The Touchables and Pain Jerk: Dots Kinematiks

Kohei Gomi a.k.a. Pain Jerk has spent the last few weeks at Notam composing a piece, Dots Kinematiks, which will be performed together with the chamber orchestra The Touchables at Atelier Nord ANX. This is happening on Thursday 30 November at 7pm with Notam on live sound. NB: A limited number of seats.

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The Touchables plays acoustically, with an electronic approach exploring “extreme” registres and pitches, on the boundaries of infra- and ultrasound. Within lies some of the motivation to order a work from Pain Jerk on his approach to analog synth. Dots Kinematiks is a pioneering work in terms of frequencies in the extreme ends of the registers, from the octobass deepest tone to the brightest of the picoletto violin, a frequency range from 16hz to more than 20,000hz.

The work will also consider the audience’s experience in terms of what the work makes the audience feel. Frequencies below the ear’s hearing limit is picked up the body, providing an expanded experience and triggering other perception processes than the auditive and visual.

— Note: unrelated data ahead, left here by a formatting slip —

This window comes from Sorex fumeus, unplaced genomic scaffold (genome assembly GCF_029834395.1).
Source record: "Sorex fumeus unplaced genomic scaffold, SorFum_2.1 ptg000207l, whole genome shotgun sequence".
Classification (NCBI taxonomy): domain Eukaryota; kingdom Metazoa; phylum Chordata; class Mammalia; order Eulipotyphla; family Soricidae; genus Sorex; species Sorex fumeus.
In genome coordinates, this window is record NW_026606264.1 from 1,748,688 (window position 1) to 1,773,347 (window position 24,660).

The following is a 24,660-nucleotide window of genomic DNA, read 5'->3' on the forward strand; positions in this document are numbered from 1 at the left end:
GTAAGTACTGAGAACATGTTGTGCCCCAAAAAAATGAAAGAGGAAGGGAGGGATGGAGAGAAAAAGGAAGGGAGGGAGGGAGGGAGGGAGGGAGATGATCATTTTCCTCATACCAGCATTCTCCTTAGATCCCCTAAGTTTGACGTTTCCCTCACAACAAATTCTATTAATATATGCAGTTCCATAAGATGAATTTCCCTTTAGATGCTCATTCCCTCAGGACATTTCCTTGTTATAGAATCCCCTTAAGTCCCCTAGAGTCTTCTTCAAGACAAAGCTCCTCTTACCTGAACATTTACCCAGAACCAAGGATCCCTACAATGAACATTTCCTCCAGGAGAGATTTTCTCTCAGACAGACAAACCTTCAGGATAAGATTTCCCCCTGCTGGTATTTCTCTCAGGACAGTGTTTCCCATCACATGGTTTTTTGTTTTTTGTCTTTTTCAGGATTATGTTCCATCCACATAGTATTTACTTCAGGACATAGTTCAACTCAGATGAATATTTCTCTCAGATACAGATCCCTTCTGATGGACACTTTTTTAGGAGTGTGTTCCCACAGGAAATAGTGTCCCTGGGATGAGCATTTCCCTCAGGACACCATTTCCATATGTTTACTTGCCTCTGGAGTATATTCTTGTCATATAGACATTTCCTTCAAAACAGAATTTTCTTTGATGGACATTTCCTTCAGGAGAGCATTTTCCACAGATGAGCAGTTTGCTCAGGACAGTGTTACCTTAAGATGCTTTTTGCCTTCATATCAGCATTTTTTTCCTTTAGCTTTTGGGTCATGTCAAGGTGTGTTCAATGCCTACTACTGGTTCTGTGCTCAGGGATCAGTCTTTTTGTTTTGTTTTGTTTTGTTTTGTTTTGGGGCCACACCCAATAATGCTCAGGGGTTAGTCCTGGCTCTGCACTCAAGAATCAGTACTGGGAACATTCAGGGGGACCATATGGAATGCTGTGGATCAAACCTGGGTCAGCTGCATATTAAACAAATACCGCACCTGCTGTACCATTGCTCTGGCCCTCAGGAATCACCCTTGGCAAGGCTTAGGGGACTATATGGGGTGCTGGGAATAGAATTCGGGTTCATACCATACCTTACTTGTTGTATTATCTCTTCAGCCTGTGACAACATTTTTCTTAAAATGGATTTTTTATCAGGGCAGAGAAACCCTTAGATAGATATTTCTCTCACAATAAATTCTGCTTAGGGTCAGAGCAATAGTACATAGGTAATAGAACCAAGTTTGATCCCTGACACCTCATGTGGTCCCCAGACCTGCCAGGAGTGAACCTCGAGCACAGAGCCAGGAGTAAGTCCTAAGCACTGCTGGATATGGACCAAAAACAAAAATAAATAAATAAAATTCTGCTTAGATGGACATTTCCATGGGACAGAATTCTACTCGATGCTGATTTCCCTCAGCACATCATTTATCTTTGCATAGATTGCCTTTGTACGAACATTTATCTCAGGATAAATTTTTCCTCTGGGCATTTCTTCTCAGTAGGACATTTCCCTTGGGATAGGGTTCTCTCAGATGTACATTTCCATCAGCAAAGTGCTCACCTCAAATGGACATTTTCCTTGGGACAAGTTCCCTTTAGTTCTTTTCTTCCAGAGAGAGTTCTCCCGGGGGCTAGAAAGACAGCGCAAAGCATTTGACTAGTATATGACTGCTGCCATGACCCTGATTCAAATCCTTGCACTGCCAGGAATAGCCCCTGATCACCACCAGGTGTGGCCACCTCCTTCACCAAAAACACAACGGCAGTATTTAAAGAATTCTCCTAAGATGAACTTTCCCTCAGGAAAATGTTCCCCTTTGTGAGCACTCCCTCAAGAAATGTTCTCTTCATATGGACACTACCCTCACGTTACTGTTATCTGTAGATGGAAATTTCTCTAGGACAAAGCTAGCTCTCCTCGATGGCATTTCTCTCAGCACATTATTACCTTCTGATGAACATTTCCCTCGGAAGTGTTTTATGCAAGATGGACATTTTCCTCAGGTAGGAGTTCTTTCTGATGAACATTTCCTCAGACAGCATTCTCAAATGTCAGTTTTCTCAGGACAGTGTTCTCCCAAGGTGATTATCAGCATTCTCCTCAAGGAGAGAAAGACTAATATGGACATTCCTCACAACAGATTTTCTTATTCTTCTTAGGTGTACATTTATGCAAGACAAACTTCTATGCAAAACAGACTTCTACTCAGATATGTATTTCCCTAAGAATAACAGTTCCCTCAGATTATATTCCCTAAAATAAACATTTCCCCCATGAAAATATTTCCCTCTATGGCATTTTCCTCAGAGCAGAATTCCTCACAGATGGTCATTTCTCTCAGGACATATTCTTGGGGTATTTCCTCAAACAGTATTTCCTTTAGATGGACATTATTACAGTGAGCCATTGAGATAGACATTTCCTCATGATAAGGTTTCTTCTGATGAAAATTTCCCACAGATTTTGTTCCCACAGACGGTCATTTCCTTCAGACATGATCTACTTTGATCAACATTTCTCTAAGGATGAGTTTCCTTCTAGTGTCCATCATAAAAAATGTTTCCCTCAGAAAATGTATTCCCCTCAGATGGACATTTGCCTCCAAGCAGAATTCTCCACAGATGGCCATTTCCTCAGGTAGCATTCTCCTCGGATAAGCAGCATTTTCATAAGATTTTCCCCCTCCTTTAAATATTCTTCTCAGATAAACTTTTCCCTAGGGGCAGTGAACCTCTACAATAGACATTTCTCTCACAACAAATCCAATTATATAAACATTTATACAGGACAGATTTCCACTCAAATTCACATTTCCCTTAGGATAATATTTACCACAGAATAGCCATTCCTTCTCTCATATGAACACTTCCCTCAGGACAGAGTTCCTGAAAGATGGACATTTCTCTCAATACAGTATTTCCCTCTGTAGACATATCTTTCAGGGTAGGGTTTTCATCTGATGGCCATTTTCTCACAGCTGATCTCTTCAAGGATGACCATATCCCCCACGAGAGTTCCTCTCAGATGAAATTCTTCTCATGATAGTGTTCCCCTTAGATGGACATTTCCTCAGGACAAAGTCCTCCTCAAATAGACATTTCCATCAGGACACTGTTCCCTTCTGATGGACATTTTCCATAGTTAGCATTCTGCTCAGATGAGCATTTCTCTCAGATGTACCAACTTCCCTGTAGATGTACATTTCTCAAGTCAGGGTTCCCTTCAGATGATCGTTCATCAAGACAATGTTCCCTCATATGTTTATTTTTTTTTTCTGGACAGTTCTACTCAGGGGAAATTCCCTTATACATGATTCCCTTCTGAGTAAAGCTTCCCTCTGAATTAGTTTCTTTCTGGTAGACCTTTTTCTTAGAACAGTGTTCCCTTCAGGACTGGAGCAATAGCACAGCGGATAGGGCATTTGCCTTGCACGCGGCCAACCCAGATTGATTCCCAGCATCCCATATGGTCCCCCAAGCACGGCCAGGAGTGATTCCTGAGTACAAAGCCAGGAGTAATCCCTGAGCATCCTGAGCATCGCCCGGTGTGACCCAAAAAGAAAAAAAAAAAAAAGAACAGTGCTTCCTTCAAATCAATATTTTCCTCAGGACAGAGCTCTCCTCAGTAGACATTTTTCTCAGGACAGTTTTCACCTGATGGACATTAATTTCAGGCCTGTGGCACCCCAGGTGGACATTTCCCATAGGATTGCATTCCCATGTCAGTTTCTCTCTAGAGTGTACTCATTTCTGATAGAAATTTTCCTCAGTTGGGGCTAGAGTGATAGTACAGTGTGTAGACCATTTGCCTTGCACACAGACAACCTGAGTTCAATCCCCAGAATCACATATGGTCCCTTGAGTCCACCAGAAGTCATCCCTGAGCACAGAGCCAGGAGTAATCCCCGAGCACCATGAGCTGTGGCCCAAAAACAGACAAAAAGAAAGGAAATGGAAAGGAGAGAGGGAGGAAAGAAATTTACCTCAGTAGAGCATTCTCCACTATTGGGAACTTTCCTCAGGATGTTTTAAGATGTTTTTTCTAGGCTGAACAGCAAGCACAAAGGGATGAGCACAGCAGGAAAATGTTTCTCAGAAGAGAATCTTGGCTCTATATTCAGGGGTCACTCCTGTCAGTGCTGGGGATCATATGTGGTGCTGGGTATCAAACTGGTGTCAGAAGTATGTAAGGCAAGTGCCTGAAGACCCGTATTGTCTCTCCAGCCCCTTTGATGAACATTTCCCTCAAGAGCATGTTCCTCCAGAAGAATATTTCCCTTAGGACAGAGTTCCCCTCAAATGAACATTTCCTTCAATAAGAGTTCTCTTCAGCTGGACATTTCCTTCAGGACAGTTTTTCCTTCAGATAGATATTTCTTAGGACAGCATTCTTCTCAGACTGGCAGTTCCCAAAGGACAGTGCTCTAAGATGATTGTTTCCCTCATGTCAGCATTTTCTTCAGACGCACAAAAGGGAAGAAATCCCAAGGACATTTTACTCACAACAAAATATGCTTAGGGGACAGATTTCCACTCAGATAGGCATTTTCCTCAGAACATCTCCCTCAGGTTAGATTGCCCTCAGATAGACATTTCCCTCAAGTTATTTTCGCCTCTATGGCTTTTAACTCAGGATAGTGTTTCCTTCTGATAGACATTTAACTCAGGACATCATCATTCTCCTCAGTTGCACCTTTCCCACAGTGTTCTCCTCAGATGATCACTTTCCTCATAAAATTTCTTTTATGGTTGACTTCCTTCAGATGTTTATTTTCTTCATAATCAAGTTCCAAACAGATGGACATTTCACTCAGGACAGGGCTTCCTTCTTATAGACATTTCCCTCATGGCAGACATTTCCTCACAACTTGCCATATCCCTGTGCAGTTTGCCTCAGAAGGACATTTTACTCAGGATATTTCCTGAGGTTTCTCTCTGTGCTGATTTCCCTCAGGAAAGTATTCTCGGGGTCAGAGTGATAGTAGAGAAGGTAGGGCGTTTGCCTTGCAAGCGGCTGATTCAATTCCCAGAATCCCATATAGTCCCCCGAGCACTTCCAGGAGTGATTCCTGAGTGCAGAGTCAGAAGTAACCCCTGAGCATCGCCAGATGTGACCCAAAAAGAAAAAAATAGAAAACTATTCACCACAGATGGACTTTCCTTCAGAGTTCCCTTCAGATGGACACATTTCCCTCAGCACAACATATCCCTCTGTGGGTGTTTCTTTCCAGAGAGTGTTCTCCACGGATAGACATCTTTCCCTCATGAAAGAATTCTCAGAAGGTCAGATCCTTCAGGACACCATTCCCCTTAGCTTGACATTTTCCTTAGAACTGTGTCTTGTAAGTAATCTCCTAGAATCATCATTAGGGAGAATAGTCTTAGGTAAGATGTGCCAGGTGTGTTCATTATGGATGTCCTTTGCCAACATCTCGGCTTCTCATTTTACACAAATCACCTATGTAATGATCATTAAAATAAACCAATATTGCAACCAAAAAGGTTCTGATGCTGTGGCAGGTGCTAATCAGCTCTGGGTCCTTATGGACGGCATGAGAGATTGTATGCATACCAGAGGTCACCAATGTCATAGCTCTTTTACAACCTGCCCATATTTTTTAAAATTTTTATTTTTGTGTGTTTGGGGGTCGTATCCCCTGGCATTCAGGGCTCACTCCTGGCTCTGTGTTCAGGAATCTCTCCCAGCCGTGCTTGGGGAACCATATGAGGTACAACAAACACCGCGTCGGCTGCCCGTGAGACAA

Pain Jerk is one of the most influential and productive artists within Japanese noise. He is one of the leading characters in the dynamic style of Japanese noise next to artists such as Merzbow and Kazumoto Endo. He runs the record company AMP (3) and is a member of the noise group Gomikawa Fumio.

The chamber orchestra The Touchables consists of some of Norway’s best performers in contemporary music, improvisational music, jazz, rock, baroque and classical. The orchestra was founded in April 2015 and has a flexible and changing crew, depending on the repertoire and project.

Hanne Rekdal – double bass bassoon and flute
Gjertrud Pedersen – double bass clarinet
Laura Marie Rueslåtten – all kinds of bells
Ane Marthe Sørlien Holen – percussion
Kari Rønnekleiv – string instruments
Ole-Henrik Moe – string instruments and double bass trombone
Katrine Schiøtt – cello
Magnus Nergaard – double bass
Guro Skumsnes Moe – octobass
Kohei Gomi – analog synth

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Kohei Gomi composing at Notam. Photo: Astrid Midtbø